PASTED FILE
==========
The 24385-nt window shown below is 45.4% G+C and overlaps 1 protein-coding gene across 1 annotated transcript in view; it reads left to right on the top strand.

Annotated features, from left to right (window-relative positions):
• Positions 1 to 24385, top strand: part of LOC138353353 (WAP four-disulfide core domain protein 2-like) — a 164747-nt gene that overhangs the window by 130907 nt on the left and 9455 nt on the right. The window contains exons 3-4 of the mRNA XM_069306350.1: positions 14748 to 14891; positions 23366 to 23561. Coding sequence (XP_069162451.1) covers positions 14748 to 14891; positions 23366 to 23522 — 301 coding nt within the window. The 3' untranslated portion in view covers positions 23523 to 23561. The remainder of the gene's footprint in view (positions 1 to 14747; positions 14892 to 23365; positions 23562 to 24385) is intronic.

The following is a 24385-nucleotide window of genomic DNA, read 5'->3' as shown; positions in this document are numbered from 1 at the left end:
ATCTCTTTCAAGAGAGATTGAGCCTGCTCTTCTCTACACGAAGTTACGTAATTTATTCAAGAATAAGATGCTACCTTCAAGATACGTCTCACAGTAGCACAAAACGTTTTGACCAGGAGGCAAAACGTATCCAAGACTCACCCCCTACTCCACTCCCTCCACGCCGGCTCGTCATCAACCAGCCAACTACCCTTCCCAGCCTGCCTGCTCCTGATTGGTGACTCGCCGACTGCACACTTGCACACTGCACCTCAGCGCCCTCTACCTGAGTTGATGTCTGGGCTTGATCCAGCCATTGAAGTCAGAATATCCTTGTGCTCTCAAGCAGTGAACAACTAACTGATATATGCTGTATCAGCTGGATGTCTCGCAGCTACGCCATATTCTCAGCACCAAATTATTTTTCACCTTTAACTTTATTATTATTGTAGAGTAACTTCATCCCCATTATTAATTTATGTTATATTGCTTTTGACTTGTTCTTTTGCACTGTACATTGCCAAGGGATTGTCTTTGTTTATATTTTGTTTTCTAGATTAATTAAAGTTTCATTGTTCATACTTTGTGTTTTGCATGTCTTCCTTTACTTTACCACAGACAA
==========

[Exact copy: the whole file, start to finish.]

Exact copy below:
The 24385-nt window shown below is 45.4% G+C and overlaps 1 protein-coding gene across 1 annotated transcript in view; it reads left to right on the top strand.

Annotated features, from left to right (window-relative positions):
• Positions 1 to 24385, top strand: part of LOC138353353 (WAP four-disulfide core domain protein 2-like) — a 164747-nt gene that overhangs the window by 130907 nt on the left and 9455 nt on the right. The window contains exons 3-4 of the mRNA XM_069306350.1: positions 14748 to 14891; positions 23366 to 23561. Coding sequence (XP_069162451.1) covers positions 14748 to 14891; positions 23366 to 23522 — 301 coding nt within the window. The 3' untranslated portion in view covers positions 23523 to 23561. The remainder of the gene's footprint in view (positions 1 to 14747; positions 14892 to 23365; positions 23562 to 24385) is intronic.

The following is a 24385-nucleotide window of genomic DNA, read 5'->3' as shown; positions in this document are numbered from 1 at the left end:
ATCTCTTTCAAGAGAGATTGAGCCTGCTCTTCTCTACACGAAGTTACGTAATTTATTCAAGAATAAGATGCTACCTTCAAGATACGTCTCACAGTAGCACAAAACGTTTTGACCAGGAGGCAAAACGTATCCAAGACTCACCCCCTACTCCACTCCCTCCACGCCGGCTCGTCATCAACCAGCCAACTACCCTTCCCAGCCTGCCTGCTCCTGATTGGTGACTCGCCGACTGCACACTTGCACACTGCACCTCAGCGCCCTCTACCTGAGTTGATGTCTGGGCTTGATCCAGCCATTGAAGTCAGAATATCCTTGTGCTCTCAAGCAGTGAACAACTAACTGATATATGCTGTATCAGCTGGATGTCTCGCAGCTACGCCATATTCTCAGCACCAAATTATTTTTCACCTTTAACTTTATTATTATTGTAGAGTAACTTCATCCCCATTATTAATTTATGTTATATTGCTTTTGACTTGTTCTTTTGCACTGTACATTGCCAAGGGATTGTCTTTGTTTATATTTTGTTTTCTAGATTAATTAAAGTTTCATTGTTCATACTTTGTGTTTTGCATGTCTTCCTTTACTTTACCACAGACAA